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CO2 laser welds eight-meter seams on carbon-fiber fuselage

28 May 2024

Major European consortium led by Airbus joined upper and lower halves of the world's largest composite fuselage segment.

Researchers in Europe say that they have successfully laser-welded two halves of an 8-meter-long section of fuselage made from carbon-reinforced fiber - suggesting that it will be possible to make ultra-lightweight passenger aircraft using the approach.

Completed by a large international consortium led by Airbus and featuring multiple Fraunhofer institutes, the demonstration is said to provide a proof of concept for the chipless joining of carbon fiber-reinforced thermoplastic (CFRTP) component structures with a carbon dioxide laser.

Dynamic beam shaping
Working under the “Multifunctional Fuselage Demonstrator” (MFFD) project, part of the European Union’s wider “Clean Sky 2” research program, the team at Dresden’s Fraunhofer Institute for Material and Beam Technology (IWS) say that the novel construction method and process would enable a massive reduction in weight, material, and time.

They used a CO2 source to weld long seams on large-volume thermoplastic aircraft fiber composite structures outside of an autoclave, in what is thought to be a world-first achievement.

“On the left side of the MFFD, the process approach developed at Fraunhofer IWS produced the final longitudinal seam joint between the upper and lower fuselage halves of an eight by four meter section of the aircraft fuselage segment made of carbon-fiber reinforced thermoplastics – in full scale,” reported group manager Maurice Langer and his colleagues.

“The so-called CONTIjoin process, a combination of CO2 laser technology and highly dynamic beam shaping, controlled the laser power in real time to keep the temperature in the joining zone constant. At the same time, it enabled the automated adjustment of the beam shape in the welding gap.”

Laser wavelength critical
The team in Dresden, which is due to report its findings at next week’s International Aerospace Exhibition (ILA 2024) in Berlin, also said that the 10.6 µm CO2 laser wavelength plays a critical role, thanks to much higher optical absorption than with 1 µm-emitting fiber lasers that are now widely used in industrial welding.

Using a laser means that mechanical joining elements and material doubling with classic riveted overlap joints is not required, so the the hull shell made of thermoplastic composite material weighs significantly less than conventional sections.

“This marks an important step in aircraft construction using new types of thermoplastic high-performance materials, as it enables the production of high-strength and weldable large components,” noted the IWS team.

“Conventional manufacturing processes for these materials are often energy-intensive and costly,” added Langer. “Together with our project partner Airbus, we have therefore developed a process that allows us to join components outside the autoclave using a stepped shaft technology, while at the same time achieving excellent strength properties for this composite.

“New material classes require innovative production methods. The declared aim of the MFFD was to reduce the weight of the fuselage by up to one ton.”

Over the operating life of the aircraft, the significantly lower weight would significantly reduce overall energy requirements, fuel consumption, and related emissions.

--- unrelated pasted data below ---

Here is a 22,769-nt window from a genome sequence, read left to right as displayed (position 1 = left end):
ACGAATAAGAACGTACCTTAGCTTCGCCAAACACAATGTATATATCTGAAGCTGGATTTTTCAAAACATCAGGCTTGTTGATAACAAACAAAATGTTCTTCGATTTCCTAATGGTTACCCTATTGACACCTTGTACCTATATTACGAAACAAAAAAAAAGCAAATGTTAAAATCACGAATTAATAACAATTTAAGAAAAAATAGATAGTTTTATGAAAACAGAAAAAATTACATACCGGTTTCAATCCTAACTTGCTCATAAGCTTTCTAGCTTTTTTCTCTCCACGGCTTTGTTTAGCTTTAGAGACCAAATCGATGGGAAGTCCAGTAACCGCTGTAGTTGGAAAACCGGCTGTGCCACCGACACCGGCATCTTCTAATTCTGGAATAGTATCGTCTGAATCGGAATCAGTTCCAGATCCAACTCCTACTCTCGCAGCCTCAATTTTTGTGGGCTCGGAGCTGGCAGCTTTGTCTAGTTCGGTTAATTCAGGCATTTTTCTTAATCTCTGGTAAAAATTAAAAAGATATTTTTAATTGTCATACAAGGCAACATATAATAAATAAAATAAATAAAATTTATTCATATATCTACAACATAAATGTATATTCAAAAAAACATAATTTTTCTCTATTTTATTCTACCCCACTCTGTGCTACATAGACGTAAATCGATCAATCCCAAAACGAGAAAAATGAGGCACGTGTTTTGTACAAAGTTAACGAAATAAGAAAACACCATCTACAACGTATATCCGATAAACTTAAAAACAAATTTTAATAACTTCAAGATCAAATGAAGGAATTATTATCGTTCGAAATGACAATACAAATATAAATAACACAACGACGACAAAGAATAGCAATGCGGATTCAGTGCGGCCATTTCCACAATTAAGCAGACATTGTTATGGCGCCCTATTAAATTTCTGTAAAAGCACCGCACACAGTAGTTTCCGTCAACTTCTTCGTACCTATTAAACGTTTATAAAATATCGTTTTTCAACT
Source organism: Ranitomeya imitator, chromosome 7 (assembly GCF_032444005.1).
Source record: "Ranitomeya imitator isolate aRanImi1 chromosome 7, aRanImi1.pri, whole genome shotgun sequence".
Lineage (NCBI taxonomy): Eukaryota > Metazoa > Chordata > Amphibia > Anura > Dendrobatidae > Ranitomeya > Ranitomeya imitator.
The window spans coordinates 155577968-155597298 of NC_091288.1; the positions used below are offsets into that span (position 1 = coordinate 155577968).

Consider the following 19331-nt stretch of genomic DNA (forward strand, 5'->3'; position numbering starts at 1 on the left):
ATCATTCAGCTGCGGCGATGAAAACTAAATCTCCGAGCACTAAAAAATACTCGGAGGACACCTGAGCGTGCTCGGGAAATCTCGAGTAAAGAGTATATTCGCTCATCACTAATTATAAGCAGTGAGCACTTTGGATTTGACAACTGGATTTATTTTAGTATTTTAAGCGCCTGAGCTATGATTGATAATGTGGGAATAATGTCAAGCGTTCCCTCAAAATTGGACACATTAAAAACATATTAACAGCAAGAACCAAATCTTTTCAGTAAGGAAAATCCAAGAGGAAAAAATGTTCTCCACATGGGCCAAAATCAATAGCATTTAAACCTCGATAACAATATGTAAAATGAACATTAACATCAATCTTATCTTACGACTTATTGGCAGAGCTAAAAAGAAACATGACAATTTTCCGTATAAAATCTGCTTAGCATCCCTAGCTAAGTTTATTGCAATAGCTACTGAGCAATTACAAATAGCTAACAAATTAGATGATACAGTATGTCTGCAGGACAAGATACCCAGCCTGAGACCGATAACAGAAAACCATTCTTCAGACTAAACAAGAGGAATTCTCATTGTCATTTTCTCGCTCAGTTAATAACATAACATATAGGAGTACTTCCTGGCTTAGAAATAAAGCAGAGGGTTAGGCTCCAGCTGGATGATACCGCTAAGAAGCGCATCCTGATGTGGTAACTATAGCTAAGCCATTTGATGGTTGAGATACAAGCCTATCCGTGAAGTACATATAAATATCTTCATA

“With the CONTIjoin process developed at Fraunhofer IWS, we have succeeded in taking an important economic and ecological step for future aircraft development and related applications,” Langer said.

Overlap joints
One of the key elements of the project was to join the upper and lower shells of the aircraft body step-wise, by continuously placing several laminate straps on top of each other, automatically positioned in a stepped geometry on the surfaces of the half-shells.

“The resulting overlap joints restore the initially interrupted force flow of the fiber composite material between the half-shells and form a reliable load-transferring joint,” explains the IWS team.

The higher absorption of the CO2 source also means that the required energy at the interfaces between the individual components can be reduced to a minimum, which is said to eliminate follow-up processing steps that are typically required.

Another key development is said to be the IWS team’s “ESL2-100 module”, developed in-house at the Dresden facility.

According to Peter Rauscher, the IWS group manager for high-speed laser processing, this enables a wide variety of sensor signals to be interpreted, so that corresponding control algorithms can be implemented.

“This offers the possibility to monitor and adaptively control the welding process in real time, and would not be possible with conventional control electronics,” Rauscher said. “For example, in addition to controlling the welding temperature along the welding gap, we are also able to take into account the position, width, and curvature of the aircraft half-shells.”

Future plans will look to advance the Technology Readiness Level (TRL) of the approach, towards qualification for the aviation industry and beyond.

“The CONTIjoin technology developed is attractive for aircraft construction and other industries,” Langer pointed out. “In addition to aviation, the solution could also be interesting for applications in shipbuilding, truck and trailer construction, as well as in rail transport or in the further development of modern wind turbines.”

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